This in from Swiss Re Institute’s Global Insurance Review 2017 and Outlook 2018/2019 report:
The cyclical upswing in the global economy is set to continue in 2018 and 2019, supporting insurance premium volume growth.
Global non-life premiums are forecast to grow by at least 3 percent annually in real terms in the next two years and life premiums by 4 percent.
Emerging markets, particularly in Asia, will remain the driver of global non-life and life premium growth, according to Swiss Re.
Cyberattacks from other countries are now seen as a major threat to the U.S. by 72 percent of Americans, according to a national survey from the Pew Research Center.
This view has changed little in recent years, apparently. But what has changed is public opinions about other global threats.
Take climate change—now viewed as a major threat by 58 percent of Americans, up 7 points since January, and the highest share since 2009.
The survey was conducted October 25-30 among 1,504 adults.
Nearly all major commercial insurance lines experienced premium renewal rate increases in October, according to the IVANS Index.
In its analysis, only workers’ compensation remained in negative premium renewal rate territory, IVANS said. Business Owners Policy remains as the line of business with the highest premium renewal rate change, despite continuing its downward trend.
October rate changes include:
- Commercial Auto: 3.10%, up from 2.55% at the end of September.
- BOP: 3.57%, down from 3.87% the month prior.
- General Liability: 1.79%, up from 1.70% at the end of June.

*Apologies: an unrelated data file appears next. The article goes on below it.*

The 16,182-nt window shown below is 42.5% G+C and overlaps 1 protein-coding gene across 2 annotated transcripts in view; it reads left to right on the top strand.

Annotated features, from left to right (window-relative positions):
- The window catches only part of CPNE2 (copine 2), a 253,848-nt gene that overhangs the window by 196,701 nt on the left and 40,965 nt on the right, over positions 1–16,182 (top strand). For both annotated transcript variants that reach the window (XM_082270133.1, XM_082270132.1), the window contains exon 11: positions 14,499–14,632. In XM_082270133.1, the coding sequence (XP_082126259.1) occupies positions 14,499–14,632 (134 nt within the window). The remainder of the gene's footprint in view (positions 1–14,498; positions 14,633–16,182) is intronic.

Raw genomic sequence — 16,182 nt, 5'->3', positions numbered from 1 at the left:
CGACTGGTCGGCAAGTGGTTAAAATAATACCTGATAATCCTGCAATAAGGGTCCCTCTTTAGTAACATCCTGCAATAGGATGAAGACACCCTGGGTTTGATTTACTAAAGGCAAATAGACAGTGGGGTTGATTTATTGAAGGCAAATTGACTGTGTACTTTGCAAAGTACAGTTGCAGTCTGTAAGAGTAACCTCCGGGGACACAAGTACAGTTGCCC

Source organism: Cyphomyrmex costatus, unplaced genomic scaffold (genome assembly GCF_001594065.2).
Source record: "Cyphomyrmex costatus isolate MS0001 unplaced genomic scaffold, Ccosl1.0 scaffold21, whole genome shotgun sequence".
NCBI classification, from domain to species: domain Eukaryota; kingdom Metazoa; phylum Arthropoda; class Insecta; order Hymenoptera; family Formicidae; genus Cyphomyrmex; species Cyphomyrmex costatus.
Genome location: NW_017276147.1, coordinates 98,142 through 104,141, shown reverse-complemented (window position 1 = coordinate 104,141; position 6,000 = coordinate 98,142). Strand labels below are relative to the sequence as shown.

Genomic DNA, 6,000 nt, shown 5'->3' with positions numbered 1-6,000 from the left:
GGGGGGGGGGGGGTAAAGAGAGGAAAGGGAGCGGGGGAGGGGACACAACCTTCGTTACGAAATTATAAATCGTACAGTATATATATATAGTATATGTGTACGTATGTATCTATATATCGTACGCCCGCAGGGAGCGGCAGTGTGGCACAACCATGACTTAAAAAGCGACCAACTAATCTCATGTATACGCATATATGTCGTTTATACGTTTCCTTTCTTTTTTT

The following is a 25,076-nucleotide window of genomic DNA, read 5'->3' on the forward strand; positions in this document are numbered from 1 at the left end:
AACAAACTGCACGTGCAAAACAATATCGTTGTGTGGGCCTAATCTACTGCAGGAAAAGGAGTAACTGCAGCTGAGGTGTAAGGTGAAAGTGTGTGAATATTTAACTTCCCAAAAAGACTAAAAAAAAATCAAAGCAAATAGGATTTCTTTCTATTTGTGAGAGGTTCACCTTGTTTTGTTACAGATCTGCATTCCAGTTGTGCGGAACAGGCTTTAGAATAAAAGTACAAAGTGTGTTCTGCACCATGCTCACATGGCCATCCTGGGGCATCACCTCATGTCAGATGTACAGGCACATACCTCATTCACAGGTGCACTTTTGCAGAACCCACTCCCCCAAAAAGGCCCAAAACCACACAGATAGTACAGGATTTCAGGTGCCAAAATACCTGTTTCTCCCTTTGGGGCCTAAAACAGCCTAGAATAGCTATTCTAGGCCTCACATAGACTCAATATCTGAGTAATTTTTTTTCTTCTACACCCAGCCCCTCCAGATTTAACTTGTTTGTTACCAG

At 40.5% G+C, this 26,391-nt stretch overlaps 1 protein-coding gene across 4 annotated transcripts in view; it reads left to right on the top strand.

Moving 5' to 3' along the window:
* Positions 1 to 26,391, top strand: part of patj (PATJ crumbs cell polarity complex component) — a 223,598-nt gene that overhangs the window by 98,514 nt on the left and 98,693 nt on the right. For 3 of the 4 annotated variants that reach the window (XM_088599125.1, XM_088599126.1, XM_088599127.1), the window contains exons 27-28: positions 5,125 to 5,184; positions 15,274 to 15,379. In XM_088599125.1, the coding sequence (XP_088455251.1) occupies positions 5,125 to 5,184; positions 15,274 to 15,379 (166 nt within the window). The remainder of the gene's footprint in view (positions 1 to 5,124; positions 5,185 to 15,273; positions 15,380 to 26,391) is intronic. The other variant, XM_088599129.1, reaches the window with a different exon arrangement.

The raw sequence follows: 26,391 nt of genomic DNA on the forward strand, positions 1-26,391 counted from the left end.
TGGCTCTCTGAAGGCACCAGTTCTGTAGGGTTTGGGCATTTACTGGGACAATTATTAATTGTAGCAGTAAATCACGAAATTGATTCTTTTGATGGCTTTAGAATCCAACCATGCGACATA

- Commercial Property: 2.83%, up from 2.40% the month prior.
- Umbrella: 1.34%, down from 1.45% at the end of June.
- Workers’ Compensation: -2.24%, down from -1.31% the month prior.
Analyzing more than 120 million data transactions, the IVANS Index measures the premium difference year over year.
Risk management services are an important way cyber insurance adds value for small businesses, according to a new I.I.I. paper.
In Protecting Against #Cyberfail: Small Business and Cyber Insurance, I.I.I. co-authors James Lynch and Claire Wilkinson say:
“The provision of these types of services is considered a growth area in the cyber market for SMBs, where price may be a barrier to insurance coverage in the first place. For larger companies, cyber-related risk management services may be offered at a discount or for free.
“For SMBs in particular, offering a risk management or training solution where they can learn more and keep themselves up-to-date on current threats is perhaps most valuable.”
Also heard at the Advisen Cyber Risk Insights Conference in NYC last week: part of the value proposition for SMBs is that cyber policies offer solutions, not just coverage.
Andy Lea, vice president underwriting for E&O, Cyber and Media, CNA, told the conference: “The value proposition is more prominent with SME and middle market companies that just don’t have resources available in-house to manage risks. This is an opportunity for brokers and carriers to add value.”
Accumulation risk, where a single event triggers losses under multiple policies in one or more lines of insurance, is emerging in new and unforeseen ways in today’s interconnected world, says a post at Swiss Re Open Minds blog.
From Ruta Mikiskaite, casualty treaty underwriter, and Catriona Barker, claims expert UK&International Claims at Swiss Re: